The public isn’t thinking about crime — but state officials are. States are in budget crisis. Many states are looking for ways to let nonviolent prisoners out — and they can’t afford to see them come back again. California’s three strikes law — your third felony conviction, even if for something minor, brings a 25-year-to-life prison term — is costing the state $500 million a year, according to the state’s nonpartisan Legislative Analyst’s Office.
Those costs will rise as the prison population ages as a consequence of the law — housing elderly prisoners can cost upwards of $50,000 per year per inmate. And elderly prisoners are the last people you want in prison, as they are the least likely to re-offend. States are finally getting interested in finding out what actually maximizes the chance that ex-offenders will become good citizens. They’re not going to be able to do that without financing research.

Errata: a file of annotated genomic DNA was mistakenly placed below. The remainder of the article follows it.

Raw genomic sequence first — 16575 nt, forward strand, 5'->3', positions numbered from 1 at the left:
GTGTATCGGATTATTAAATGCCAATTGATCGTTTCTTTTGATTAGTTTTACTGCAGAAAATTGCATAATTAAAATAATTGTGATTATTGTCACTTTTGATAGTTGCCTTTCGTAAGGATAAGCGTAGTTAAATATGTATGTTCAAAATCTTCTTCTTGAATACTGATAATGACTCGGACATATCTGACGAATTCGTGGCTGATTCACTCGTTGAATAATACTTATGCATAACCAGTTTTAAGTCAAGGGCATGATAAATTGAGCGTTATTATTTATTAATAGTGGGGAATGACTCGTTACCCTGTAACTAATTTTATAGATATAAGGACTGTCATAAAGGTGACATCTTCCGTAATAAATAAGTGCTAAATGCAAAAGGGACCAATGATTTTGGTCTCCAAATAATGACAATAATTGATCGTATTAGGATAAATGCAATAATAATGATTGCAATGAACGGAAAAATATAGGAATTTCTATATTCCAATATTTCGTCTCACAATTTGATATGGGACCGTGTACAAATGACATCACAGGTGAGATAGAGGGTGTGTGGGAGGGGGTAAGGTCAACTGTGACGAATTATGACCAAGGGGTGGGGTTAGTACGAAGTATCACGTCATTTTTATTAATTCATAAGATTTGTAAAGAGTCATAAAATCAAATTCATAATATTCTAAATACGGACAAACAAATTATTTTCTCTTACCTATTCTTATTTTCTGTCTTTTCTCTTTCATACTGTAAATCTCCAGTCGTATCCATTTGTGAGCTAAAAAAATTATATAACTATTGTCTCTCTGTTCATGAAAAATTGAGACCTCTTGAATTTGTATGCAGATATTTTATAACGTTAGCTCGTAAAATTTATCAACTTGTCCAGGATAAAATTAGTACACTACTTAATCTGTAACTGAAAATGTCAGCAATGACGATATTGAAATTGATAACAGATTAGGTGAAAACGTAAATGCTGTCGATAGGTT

Rosenberg's posts are a call to conduct empirical research on the recidivism-related implications of reentry programs. As we know, recidivism reports are very problematic. The dismal numbers in CDCR's recidivism report do not necessarily reflect a "return to a life of crime" as much as they might reflect parole failures and technical parole violations (an aspect regarding which the Supreme Court has recently exhibited surprising naïvete). As this good summary from the NIJ website explains, recidivism is a difficult thing to measure. Studies examining the impact of reentry programs and changes in peer groups on recidivism should be careful in their findings. Assuming such problems can be tackled, funding should be provided to programs with proven effects on recidivism rates, such as the marine technology and carpentry training programs at CDCR.
Props to Michael Sierchio for the link.